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    Re: Dipmeter: was [NAV-L] Wires, back sights and collimation
    From: Alexandre Eremenko
    Date: 2004 Dec 1, 13:41 -0500

    Dear George,
    
    On Wed, 1 Dec 2004, George Huxtable wrote:
    
    > Alex Eremenko wrote, referring to my use of a modified sextant as dipmeter-
    > >The only question is how one adjusts the mirrors
    > >or the prisms
    
    > I'm sorry, but I don't have a precise analytical answer to give to Alex.
    
    A theory of such periscope device is probably not hard to develop,
    but I doubt there is any need in it: you seem to be the only person
    who uses such device, and I conclude fom your messages that you do not
    worry much about its adjustment or accuracy:-)
    
    > The backward-looking periscope was as-bought, part of some obsolete
    > military sighting equipment, at a guess. From the robust way it is
    > constructed, the angle between the two mirrors should indeed be very
    > stable.
    
    I conclude that the mirrors on your device do not have adjustment screws,
    correct?
    This raises an interesting general issue: why do they never fix the
    mirrors rigidly on a sextant, so that they are strictly perpendicular
    to the frame and dispense with the adjustment screws?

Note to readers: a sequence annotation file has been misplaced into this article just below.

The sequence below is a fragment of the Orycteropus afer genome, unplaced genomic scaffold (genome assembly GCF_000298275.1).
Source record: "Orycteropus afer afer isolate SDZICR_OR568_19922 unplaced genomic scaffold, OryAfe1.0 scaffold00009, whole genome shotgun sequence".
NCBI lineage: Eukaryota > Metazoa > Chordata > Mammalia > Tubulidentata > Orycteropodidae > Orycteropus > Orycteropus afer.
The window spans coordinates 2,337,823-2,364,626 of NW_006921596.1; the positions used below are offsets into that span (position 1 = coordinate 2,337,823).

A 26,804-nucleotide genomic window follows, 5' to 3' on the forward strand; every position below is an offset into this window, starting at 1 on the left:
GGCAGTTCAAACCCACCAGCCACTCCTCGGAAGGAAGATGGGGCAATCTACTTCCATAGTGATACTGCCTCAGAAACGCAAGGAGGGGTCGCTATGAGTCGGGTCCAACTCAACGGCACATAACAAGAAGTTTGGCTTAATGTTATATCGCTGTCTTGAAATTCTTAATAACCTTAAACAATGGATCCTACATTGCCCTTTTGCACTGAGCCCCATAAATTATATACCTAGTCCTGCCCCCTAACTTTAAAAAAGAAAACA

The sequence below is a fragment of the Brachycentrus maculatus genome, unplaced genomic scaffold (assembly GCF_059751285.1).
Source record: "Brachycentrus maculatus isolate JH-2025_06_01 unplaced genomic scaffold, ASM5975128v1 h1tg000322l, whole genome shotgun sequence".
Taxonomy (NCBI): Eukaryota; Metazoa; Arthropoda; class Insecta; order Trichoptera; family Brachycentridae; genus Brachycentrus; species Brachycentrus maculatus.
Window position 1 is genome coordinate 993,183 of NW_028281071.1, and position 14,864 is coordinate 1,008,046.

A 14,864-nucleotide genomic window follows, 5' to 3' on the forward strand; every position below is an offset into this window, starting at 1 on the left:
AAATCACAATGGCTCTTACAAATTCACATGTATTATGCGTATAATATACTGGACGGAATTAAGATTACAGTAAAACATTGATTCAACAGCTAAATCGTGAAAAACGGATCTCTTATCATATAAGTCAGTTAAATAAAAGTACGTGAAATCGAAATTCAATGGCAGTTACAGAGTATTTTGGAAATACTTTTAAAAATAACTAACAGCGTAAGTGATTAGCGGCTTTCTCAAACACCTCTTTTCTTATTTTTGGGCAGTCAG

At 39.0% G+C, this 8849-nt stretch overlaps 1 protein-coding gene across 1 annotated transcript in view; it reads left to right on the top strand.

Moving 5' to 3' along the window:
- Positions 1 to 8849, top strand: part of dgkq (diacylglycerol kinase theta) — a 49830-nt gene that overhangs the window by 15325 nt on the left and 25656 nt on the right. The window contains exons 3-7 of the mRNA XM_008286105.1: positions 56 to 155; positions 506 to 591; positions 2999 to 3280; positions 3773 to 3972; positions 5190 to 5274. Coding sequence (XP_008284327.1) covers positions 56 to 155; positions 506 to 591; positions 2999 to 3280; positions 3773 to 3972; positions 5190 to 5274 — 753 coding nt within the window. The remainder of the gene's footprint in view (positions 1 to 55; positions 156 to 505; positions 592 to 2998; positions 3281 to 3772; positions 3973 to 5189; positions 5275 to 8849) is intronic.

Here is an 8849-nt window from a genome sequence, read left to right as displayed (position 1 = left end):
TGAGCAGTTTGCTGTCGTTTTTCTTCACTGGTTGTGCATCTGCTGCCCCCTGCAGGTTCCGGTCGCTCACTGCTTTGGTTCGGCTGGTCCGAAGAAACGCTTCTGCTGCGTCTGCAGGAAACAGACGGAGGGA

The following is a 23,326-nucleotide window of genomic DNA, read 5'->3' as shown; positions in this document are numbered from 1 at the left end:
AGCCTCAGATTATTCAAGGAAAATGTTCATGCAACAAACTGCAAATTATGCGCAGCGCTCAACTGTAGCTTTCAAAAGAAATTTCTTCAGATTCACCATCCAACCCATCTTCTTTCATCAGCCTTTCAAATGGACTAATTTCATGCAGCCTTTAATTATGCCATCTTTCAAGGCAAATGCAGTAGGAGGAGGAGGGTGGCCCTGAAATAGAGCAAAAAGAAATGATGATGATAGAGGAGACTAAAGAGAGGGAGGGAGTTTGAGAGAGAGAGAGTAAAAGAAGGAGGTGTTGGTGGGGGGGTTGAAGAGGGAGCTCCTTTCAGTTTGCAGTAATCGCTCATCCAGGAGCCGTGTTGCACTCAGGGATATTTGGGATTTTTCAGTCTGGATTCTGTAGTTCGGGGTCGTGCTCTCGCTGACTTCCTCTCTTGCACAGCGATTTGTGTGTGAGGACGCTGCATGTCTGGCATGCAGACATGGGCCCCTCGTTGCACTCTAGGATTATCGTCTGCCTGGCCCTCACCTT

Apparently it cannot be guaranteed that they remain perpendicular...
    
    In your message of Sun Nov 21 2004 - 12:05:39 EST
    you criticized Dollond who proposed to make some rigid non-adjustable
    "gimmick" to permit index correction with back sights:
    
    >The flaw in that argument, as I see it, was that it relied on the
    >exactness of that 90-degree shift, over long periods, and any mechanical
    >derangement
    >would result in errors for all back observations.
    
    I think the same criticism applies to ANY device where the angle between
    mirrors is important. This angle should be adjustable.
    (Your periscope was probably not originally intended for precise angle
    measurements).
    
    > instrument is used normal way up and inverted.
    
    From your sketch of the device, it is hard for me to imagine
    how you can use it upside down.
    Do you have to bend yourself so that your head is in horizontal
    position?
    
    Alex.
    
    
    

       
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